reported in Item 670.
Calculate the total contribution from assets:
Add Lines A, B and C

C.4

$7,000.00
- $4,000.00
- $6,000.00
$0.00
Calculations
$6,000.00
- $5,000.00
$1,000.00
Calculations

Line

B
Line

$500.00

$1,500.00

Calculate expected parental contribution

Married students are not assessed for contributions from their parents.

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Need Assessment Summary Table:


Married Student-One Spouse A Student
Canada

Allowable Educational Costs (Step B)

Ontario

$8,063

Tuition and Compulsory Fees - Step B.1

$8,063

$3,000

Books/Equipment/Supplies/Computer Allowance - Step B.2

$3,000

$18,705

Personal and Living Allowance - Step B.3

$18,705

N/A

Return Transportation Allowance - Step B.4

N/A

N/A

Child-Care - Step B.5

N/A

$29,768

A) Total Costs

$29,768

Canada

Expected Contributions (Step C)

Ontario

$3,859

Pre-study Income Student and Spouse Contribution - Step C.1

$3,859

$17,122

Study Period Student and Spouse Income Contribution - Step C.2

$17,122

$1,500

Student/Spouse Asset Contribution - Step C.3

$1,500

N/A

Parental Income Contribution - Step C.4

N/A

N/A

Federal Funding/CSG as a resource - Step C.5

$4,372

$22,481

B) Total Contributions

$26,853

Canada

Calculation of Assessed Need (Step D)

Ontario

$7,287

Need: (Total Costs minus Total Contributions = A - B)

$2,915

$4,372

Federal Funding: 60% of federal need to maximum of $210 per week of


study)

N/A

Canada Study Grant for Students with Dependants


For calculated need above $275 per week to a maximum of:
$40 per week for students with 1-2 children
$60 per week for students with 3 or more children

N/A

N/A

N/A

$2,915

Provincial Funding: need to a maximum of:


$140 per week for single students
$335 per week for married students with no dependants
$295 per week for students with 1 or 2 dependants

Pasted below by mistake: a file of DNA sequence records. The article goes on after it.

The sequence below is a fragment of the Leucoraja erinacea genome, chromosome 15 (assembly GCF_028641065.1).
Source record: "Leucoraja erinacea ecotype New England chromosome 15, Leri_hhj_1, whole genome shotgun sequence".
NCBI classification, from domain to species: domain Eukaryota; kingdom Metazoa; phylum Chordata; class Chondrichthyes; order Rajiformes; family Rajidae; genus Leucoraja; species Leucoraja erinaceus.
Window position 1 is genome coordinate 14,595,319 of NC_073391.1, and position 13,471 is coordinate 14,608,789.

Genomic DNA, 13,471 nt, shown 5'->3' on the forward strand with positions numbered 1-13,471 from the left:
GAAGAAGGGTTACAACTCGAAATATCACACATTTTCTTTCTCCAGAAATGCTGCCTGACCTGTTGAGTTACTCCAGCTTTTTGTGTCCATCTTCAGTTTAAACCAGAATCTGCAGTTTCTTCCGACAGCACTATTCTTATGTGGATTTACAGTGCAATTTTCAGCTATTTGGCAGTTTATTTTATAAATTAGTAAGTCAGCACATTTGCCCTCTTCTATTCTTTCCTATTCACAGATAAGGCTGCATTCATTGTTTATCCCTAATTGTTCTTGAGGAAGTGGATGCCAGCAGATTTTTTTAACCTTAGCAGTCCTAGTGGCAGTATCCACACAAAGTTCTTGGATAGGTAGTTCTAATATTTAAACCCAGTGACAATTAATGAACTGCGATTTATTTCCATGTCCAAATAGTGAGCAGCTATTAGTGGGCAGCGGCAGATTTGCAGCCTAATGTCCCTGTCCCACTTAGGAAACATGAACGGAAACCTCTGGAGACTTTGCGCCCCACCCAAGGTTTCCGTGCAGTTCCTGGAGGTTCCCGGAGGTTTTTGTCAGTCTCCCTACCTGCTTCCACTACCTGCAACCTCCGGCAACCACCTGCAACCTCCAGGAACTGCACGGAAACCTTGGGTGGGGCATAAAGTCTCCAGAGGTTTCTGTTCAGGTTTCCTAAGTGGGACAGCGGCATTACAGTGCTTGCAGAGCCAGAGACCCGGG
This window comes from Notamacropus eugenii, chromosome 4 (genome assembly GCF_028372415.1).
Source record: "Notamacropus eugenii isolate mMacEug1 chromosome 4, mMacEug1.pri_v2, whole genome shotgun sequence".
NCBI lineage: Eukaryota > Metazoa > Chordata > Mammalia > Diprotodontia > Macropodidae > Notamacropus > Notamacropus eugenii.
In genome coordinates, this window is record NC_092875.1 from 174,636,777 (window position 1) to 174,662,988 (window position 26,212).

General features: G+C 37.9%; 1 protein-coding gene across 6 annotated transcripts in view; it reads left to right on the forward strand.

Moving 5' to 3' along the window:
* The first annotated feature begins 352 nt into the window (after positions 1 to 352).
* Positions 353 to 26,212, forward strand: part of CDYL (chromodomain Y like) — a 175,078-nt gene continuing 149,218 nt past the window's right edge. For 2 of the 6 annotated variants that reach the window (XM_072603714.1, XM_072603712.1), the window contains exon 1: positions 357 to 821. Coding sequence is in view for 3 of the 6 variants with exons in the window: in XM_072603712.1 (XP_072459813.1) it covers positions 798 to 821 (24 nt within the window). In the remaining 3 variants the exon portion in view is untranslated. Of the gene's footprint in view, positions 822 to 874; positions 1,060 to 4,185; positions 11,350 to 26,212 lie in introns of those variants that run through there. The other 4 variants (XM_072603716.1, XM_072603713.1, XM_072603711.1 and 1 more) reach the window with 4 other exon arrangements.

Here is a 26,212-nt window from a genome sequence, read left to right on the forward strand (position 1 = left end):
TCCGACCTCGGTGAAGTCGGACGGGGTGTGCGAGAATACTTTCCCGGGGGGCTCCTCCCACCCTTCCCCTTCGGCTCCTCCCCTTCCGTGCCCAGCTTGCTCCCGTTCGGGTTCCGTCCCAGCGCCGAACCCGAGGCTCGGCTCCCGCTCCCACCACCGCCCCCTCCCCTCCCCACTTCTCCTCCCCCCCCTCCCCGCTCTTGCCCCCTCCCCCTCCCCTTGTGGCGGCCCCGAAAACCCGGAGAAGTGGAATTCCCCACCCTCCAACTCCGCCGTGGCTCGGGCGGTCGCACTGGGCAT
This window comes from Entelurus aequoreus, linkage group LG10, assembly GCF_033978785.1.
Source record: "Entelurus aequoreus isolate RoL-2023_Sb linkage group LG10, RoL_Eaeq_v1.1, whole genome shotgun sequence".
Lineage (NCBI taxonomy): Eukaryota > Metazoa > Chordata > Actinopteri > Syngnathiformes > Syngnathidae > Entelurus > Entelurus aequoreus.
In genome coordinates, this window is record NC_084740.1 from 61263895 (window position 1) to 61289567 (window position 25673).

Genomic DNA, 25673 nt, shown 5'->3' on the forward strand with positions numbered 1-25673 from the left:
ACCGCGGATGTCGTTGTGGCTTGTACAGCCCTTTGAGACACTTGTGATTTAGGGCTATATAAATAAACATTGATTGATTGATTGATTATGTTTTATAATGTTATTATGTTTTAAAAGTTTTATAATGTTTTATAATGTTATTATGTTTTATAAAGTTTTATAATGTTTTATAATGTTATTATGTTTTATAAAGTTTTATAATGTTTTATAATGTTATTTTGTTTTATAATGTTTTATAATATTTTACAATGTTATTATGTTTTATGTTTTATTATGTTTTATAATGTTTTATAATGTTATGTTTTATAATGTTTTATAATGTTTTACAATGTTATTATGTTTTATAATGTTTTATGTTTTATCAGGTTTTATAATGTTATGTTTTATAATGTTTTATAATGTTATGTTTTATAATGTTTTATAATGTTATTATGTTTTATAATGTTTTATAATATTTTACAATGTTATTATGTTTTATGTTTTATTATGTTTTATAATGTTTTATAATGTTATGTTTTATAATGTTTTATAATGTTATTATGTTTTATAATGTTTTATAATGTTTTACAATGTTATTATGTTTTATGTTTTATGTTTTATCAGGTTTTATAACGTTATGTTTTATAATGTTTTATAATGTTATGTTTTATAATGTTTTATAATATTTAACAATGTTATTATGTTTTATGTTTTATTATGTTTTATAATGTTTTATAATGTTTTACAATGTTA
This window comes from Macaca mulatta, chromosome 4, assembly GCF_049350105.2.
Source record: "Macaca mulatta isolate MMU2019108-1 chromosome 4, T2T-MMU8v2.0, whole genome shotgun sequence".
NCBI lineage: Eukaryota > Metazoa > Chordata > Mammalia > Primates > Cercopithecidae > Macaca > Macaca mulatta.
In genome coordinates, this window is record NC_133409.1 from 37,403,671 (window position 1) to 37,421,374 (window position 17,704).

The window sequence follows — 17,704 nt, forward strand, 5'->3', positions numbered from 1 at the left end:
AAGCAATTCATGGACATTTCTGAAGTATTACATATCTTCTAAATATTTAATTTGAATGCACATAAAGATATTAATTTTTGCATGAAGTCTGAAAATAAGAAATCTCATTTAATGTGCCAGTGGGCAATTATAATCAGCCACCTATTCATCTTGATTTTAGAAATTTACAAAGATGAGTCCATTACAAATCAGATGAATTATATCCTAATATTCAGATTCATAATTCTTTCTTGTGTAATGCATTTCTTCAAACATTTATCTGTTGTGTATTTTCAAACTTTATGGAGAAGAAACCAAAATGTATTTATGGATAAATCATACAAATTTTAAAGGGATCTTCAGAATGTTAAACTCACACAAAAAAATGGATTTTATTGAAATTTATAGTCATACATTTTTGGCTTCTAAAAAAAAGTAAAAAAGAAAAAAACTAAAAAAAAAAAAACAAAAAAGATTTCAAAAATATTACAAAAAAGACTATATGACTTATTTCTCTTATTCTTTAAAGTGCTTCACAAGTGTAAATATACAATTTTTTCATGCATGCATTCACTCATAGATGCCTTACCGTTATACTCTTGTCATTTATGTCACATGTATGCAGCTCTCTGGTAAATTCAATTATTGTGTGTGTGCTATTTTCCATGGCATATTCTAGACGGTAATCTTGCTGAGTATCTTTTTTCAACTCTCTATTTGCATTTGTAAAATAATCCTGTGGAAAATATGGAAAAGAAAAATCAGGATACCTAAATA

$275 per week for students with 3 or more dependants
Difference Between Assessed Need and Funding

2007 2008 Student Eligibility and Financial Need Assessment Manual

$2,915

$0

June 2007

Page 99

MARRIED STUDENTS - BOTH SPOUSES ARE STUDENTS


Step A:

Determine the Students Status

The student is married. Both the applicant and the spouse are in postsecondary studies. The
couple has one dependent child.
Step B:
B.1

Assess the Student's Costs during Study Period

Tuition and compulsory fees

The student is enrolled in a law program, which is a professional program, so the Canada and
Ontario portions of the need assessment recognize different fee amounts.
Federal assessment:
The institution has reported:

Eligible tuition fees of $8,323 for a 34-week study period.


Eligible compulsory fees of $500.

A total of $8,823 is used in the Canada portion of the need assessment.


Provincial assessment:
There is a cap on the amount of tuition and compulsory fees charged in Graduate and
Professional university programs and High-Demand college programs for purposes of the
Ontario portion of the need assessment. The maximum amount which can be included in the
Ontario portion of the need assessment for a two-term, non-co-op program between 21 and
40 weeks in length, is $4,500.
B.2

Books, supplies, equipment and computer allowance

For a 34-week study period, the institution has reported that the student will be enrolled in a
Bachelor of Administration program with the following costs:
Cost component

Book fees--General
Expendable supplies
non-fine arts
Uniform and equipment
TOTAL

Actual costs as reported


by institution

Maximum
Per Table B1

$896
$345

$600
$400

$230
$1,471

$300

Amount used for


assessment
purposes
$600
$345
$230
$1,175

The $1,175 expense plus the $500 computer allowance for a total of $1,675 should be
entered in the Canada and Ontario portions of the need assessment.

2007 2008 Student Eligibility and Financial Need Assessment Manual

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B.3

Living allowance

The student is attending a university in Ontario. The standard living allowance for this
situation, as per Table B2, is $1,915 per month or $445.35 per week. The couple also has a
dependent child, so an additional living allowance of $123.26 per week ($530 per month) is
added, for a total weekly living allowance of $568.61.
The number of weeks in the students study period is multiplied by the weekly allowance to